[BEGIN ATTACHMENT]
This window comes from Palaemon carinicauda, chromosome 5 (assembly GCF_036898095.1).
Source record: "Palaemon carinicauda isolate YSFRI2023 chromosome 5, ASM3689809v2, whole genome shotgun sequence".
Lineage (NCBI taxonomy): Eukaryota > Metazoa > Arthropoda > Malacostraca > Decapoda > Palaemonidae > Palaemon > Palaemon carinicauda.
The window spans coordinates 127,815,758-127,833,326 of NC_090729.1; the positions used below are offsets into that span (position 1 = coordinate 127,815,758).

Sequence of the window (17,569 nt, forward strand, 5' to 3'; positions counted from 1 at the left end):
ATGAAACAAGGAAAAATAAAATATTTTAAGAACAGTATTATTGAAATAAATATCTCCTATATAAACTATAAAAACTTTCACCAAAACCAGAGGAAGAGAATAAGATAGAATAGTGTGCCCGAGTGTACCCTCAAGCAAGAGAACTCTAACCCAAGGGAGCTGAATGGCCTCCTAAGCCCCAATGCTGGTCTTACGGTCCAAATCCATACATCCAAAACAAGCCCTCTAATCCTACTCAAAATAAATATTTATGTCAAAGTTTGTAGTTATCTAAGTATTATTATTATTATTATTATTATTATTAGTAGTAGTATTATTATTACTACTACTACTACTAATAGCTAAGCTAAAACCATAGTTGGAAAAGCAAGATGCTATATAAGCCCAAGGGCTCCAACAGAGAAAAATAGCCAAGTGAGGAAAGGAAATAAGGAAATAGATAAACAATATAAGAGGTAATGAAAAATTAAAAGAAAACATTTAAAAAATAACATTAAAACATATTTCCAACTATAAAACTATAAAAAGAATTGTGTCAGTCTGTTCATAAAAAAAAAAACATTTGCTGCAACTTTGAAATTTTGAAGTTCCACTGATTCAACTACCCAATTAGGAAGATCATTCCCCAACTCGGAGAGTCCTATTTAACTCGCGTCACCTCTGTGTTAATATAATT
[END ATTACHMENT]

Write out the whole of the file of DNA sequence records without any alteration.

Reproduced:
This window comes from Palaemon carinicauda, chromosome 5 (assembly GCF_036898095.1).
Source record: "Palaemon carinicauda isolate YSFRI2023 chromosome 5, ASM3689809v2, whole genome shotgun sequence".
Lineage (NCBI taxonomy): Eukaryota > Metazoa > Arthropoda > Malacostraca > Decapoda > Palaemonidae > Palaemon > Palaemon carinicauda.
The window spans coordinates 127,815,758-127,833,326 of NC_090729.1; the positions used below are offsets into that span (position 1 = coordinate 127,815,758).

Sequence of the window (17,569 nt, forward strand, 5' to 3'; positions counted from 1 at the left end):
ATGAAACAAGGAAAAATAAAATATTTTAAGAACAGTATTATTGAAATAAATATCTCCTATATAAACTATAAAAACTTTCACCAAAACCAGAGGAAGAGAATAAGATAGAATAGTGTGCCCGAGTGTACCCTCAAGCAAGAGAACTCTAACCCAAGGGAGCTGAATGGCCTCCTAAGCCCCAATGCTGGTCTTACGGTCCAAATCCATACATCCAAAACAAGCCCTCTAATCCTACTCAAAATAAATATTTATGTCAAAGTTTGTAGTTATCTAAGTATTATTATTATTATTATTATTATTATTAGTAGTAGTATTATTATTACTACTACTACTACTAATAGCTAAGCTAAAACCATAGTTGGAAAAGCAAGATGCTATATAAGCCCAAGGGCTCCAACAGAGAAAAATAGCCAAGTGAGGAAAGGAAATAAGGAAATAGATAAACAATATAAGAGGTAATGAAAAATTAAAAGAAAACATTTAAAAAATAACATTAAAACATATTTCCAACTATAAAACTATAAAAAGAATTGTGTCAGTCTGTTCATAAAAAAAAAAACATTTGCTGCAACTTTGAAATTTTGAAGTTCCACTGATTCAACTACCCAATTAGGAAGATCATTCCCCAACTCGGAGAGTCCTATTTAACTCGCGTCACCTCTGTGTTAATATAATT